J & H Boatworks Recalls a Busy Seven Years at Tongue Point
February 1, 2018
The sale of J & H Boatworks of Astoria in June to WCT Marine Construction Inc, and the subsequent sale of the entire South Tongue Point property to Hyak Maritime in December, marks a major change in the history of this former WW II Naval air station on the east side of Astoria. In 1946, it became the last stop for hundreds of mothballed landing ships before they were dismantled by Zidell in Portland. When the scrapping program ended in 1963, the base closed and the 30-acre property was transferred to the General Services Administration, and then to the state of Oregon in 1980. Over the next 30 years, there was no shortage of wild ideas from developers, from a wood pellet plant to a luxury yacht builder, but they all sank without a trace.
In the mid-1990's, the Department of State Lands decided to sell the property, and accepted the bid of $5.5 million from the Washington Development Co. of Missoula, Montana, also the owner of Seaspan tug and shipping companies based in Canada. The new owners succeeded in finding one long-term tenant, Del Mar Seafoods of Watsonville, California, who used one of the two large aircraft hangars for seasonal processing. The second hangar was used briefly as a movie sound stage in 1993, but it wasn't until 2009, when the Port of Astoria stepped up to the plate and signed a ten-year lease for the entire site, that the pace of marine activity really picked up.
J & H Boatworks, an established local builder, had constructed the 66-foot by 22-foot F/V Defiant in 1980 at their small shop on the Young's River. Thirty years later, the same owner wanted the yard to sponson and re-build the boat, but their small shop and launch ramp were not equipped for haul outs. The availability of the Tongue Point seaplane ramp and hangar gave them the opportunity to open a second location and expand their capacity. All they needed was a trailer strong enough to haul the 90-ton boat. To keep the cost down, they found six rear-axle units salvaged from old logging trailers.
Tim Hill, J & H's owner and manager, knew there was some risk involved, but reckoned that 48 wheels should be enough to carry the load. His crew set up their tools in the hangar, rounded up some surplus plate and a couple of long girders, and quickly produced a serviceable haul-out vehicle. It wasn't pretty, but it successfully handled the Defiant after the tanks were emptied and the deck gear removed, using two logging "skidders" pulling on a long tow wire.
The hangar doors have 31 feet of vertical clearance (to accommodate the WW II Catalina seaplanes) so there was no need to remove any of the superstructure other than the mast to allow the vessel and trailer to enter the hangar. The topsides were cut away and Hill's team began establishing the new chine line. This is a crucial stage in sponsoning, and J & H ensured the line was fair with wooden and aluminum battens and "good eyes from years of experience," Hill explained. In the late fall of 2010, the Defiant emerged looking like a completely new boat with a length overall of 71 feet 6 inches including the new bulbous bow, and a beam of 28 feet. "We've taken a boat that's borderline small and turned it into a real mean fishing machine," Hill said.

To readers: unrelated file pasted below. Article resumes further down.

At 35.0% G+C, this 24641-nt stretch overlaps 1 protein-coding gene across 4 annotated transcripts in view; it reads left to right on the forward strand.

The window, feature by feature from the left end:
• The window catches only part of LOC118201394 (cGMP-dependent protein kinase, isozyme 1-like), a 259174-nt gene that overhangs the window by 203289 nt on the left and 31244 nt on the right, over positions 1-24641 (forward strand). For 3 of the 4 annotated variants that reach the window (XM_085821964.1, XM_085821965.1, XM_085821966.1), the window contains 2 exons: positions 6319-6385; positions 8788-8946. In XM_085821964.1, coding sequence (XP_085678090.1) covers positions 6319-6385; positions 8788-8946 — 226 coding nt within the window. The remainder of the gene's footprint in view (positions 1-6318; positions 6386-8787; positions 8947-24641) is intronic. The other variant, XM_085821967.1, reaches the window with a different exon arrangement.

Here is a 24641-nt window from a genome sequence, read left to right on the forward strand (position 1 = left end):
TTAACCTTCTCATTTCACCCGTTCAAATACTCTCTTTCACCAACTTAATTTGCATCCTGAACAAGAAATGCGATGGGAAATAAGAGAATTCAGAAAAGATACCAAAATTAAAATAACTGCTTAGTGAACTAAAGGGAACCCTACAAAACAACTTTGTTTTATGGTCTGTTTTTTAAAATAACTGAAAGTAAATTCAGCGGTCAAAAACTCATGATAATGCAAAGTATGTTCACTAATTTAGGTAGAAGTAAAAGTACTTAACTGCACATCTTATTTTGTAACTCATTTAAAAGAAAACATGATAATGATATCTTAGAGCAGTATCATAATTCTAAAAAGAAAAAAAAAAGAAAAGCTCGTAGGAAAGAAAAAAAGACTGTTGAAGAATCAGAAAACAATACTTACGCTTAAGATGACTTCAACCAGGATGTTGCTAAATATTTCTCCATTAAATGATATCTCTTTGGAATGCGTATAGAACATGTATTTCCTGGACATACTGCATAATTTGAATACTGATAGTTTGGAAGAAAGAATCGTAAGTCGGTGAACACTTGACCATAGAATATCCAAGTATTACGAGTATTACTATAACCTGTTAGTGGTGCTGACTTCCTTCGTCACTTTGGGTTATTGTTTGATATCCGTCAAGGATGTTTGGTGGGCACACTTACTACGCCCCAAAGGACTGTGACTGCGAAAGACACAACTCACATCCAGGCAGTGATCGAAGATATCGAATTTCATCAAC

This initial success led to a steady stream of inquiries about conversions, repairs and overhauls, and enough customers to make this new venture the main focus of his business for the next six years. Hill was well aware that it all depended on the trailer, which was continually upgraded with features like an elevated driver's platform, better hydraulics, and reinforcement at the stress points.
He soon had a second project underway, sponsoning and renovating the local crabber F/V Katrina from June to December 2011. The hull was lengthened from 45 feet to 51 feet and beam increased substantially from 14 feet to 22 feet with technical help from naval architect Tullio Celano. The original 3/16-inch steel plate and frames were all replaced by 1/4-inch, and a new 425-hp John Deere main and an IMS 20-ton chiller were installed. Next up in 2012 was the sponsoning of the 58-foot squid Seiner F/V Karen Marie, from Ventura, California. This good-looking Ed Monk design was sponsoned from 17 feet to 23 feet.
Karen Marie was followed in 2013 by the King Cove, Alaska-based seiner/trawler F/V Cape St. Elias. The renovation included sponsoning from 18 feet to 26 feet, and an eye-catching whaleback design with full width deckhouse and a new breakwater in front of the existing wheelhouse. When it was re-launched, this vessel was totally unrecognizable. All the deck gear was trucked to Snow & Co.'s yard on the Seattle Ship Canal in Ballard for overhaul, and Snow refitted the gear, finished the cabins, and added a new aluminum mast, while J & H moved on to next job. The boat was in the news in Feb 2017, when a crewman was badly bitten on the leg by a rogue sea lion at the Peter Pan Seafoods dock in Sand Point (see Fishermen's News, April 2017).
2013 also saw another Seiner, the F/V Gorbuscha, in for upgrades that included fabricating and installing a new aluminum wheelhouse, and rebuilding the fish hold. The F/V Provider from Long Beach, California arrived in the fall of 2013 for sponsoning from 18 feet to 24 feet, a new bulbous bow and other upgrades.